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Bhutan currently has five political parties that are officially registered:
The People's Democratic Party was founded on March 24, 2007.
The Druk Phuensum Tshogpa came into being as a merger of the Bhutan People's United Party and the All People's Party on July 25, 2007. Both of these parties have been registered with the Election Commission of Bhutan (ECB). However, the application of the Bhutan People's United Party (revived again by a breakaway faction of Druk Phuensum Tshogpa) for registration was rejected by the ECB on November 27, 2007.
The Druk Nyamrup Tshogpa was registered on January 20, 2013. The first party president was Dorji Choden who resigned following the party's elimination in the first round of the 2013 National Assembly Elections to join the People's Democratic Party.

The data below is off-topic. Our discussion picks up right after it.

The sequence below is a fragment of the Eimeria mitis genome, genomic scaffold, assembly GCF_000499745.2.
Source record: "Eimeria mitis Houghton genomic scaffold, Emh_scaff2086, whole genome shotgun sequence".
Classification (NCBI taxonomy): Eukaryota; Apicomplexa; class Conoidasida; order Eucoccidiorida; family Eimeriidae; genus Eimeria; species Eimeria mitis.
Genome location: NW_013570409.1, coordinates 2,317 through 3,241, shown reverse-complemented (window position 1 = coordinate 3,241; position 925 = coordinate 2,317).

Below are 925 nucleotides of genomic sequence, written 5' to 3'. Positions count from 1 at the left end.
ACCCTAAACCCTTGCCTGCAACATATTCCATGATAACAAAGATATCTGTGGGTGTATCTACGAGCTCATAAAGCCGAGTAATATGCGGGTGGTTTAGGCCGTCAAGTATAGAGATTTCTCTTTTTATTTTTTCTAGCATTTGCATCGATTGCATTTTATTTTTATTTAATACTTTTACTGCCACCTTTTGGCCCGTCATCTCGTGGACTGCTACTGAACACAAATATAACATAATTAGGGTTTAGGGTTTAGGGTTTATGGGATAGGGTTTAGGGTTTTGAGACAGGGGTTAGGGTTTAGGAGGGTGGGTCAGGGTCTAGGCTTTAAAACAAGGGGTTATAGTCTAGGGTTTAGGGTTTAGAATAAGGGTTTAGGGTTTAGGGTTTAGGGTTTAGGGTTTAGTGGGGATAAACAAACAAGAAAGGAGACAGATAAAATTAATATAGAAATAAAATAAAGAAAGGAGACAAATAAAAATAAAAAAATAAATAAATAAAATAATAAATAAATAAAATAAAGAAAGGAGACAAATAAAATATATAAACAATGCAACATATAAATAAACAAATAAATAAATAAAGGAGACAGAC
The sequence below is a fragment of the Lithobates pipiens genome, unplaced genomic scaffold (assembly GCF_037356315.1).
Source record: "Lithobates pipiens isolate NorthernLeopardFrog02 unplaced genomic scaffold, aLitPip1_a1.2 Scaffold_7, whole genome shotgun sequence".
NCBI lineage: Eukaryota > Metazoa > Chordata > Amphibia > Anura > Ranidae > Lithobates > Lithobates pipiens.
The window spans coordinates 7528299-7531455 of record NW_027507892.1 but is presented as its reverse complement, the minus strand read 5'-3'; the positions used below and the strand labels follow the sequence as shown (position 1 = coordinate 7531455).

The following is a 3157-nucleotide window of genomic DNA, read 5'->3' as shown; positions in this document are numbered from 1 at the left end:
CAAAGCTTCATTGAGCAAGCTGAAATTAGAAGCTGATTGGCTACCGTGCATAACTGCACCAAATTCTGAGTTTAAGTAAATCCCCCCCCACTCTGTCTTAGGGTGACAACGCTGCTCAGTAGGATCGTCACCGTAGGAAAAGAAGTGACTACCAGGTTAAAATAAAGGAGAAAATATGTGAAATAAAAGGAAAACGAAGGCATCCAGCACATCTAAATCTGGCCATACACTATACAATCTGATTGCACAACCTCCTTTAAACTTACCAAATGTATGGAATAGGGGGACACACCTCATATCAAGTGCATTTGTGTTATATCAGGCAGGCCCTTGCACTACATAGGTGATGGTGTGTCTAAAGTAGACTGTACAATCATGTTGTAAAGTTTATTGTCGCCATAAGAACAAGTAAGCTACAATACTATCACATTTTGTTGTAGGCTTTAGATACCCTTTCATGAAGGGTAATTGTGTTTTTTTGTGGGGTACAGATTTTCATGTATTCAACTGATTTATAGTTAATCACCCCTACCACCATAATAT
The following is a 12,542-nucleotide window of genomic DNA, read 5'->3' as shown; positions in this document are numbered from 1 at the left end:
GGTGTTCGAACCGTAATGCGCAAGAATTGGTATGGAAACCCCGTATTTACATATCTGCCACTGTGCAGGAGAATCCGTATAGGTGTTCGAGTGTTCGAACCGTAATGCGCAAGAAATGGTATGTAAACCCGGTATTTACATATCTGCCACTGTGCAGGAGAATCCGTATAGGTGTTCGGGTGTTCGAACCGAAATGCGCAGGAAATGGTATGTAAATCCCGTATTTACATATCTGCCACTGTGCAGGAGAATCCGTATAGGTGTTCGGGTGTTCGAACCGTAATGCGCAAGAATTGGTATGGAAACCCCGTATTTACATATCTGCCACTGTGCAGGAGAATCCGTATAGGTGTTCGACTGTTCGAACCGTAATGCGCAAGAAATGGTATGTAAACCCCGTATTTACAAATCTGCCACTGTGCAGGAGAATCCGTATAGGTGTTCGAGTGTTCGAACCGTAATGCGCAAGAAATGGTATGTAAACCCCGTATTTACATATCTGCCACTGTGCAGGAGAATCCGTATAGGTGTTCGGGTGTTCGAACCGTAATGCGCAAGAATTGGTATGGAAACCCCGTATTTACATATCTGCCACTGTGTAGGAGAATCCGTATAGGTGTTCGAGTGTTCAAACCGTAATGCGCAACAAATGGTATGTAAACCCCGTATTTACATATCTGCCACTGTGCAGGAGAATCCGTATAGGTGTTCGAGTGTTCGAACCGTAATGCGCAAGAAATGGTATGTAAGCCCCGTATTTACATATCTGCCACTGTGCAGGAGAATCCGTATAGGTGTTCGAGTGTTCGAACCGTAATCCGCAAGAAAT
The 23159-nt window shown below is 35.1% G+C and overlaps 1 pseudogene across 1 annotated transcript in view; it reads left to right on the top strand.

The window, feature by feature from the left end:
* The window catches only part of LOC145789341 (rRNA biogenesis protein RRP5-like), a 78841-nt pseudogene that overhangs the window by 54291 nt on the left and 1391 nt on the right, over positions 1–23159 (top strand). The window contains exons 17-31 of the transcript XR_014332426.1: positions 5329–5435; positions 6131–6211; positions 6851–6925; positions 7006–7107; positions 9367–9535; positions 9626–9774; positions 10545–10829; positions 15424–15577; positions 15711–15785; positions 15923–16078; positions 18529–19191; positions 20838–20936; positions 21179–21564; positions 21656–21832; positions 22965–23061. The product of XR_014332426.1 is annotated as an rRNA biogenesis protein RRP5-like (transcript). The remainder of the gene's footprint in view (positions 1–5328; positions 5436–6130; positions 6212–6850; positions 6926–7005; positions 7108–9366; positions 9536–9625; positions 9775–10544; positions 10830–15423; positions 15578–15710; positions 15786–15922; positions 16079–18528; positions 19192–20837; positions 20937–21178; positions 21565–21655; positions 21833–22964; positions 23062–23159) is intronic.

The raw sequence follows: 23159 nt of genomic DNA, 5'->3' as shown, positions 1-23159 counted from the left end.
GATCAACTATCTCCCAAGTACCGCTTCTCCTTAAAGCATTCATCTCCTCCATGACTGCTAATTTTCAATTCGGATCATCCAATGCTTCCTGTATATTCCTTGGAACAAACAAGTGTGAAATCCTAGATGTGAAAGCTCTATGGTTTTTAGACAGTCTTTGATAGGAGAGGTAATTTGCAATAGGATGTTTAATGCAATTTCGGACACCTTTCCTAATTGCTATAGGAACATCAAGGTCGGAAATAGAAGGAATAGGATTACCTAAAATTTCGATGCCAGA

The Druk Chirwang Tshogpa was registered on January 7, 2013. The party president is Lily Wangchuck.
The following parties are all based in exile.
On August 26, 2010, Bhutanese political parties in exile formed an umbrella group to pursue a "unified democratic movement led by Rongthong Kunley Dorji, President of the Druk National Congress. The group's offices opened in Kathmandu in November 2010, and it seems to receive some measure of support from the Nepalese government.
Political parties are regulated under the Constitution of 2008. The Constitution sets forth a multi-party system under which two parties at a time occupy either ruling or opposition positions in the National Assembly. All other government bodies are non-partisan. Substantive and procedural requirements for all political parties, such as registration, are codified in Article 15. The Article also sets forth sets of mandated and prohibited practices, two examples of the latter being receipt of money or assistance from outside Bhutan and political association on the basis of religion, region, or ethnicity.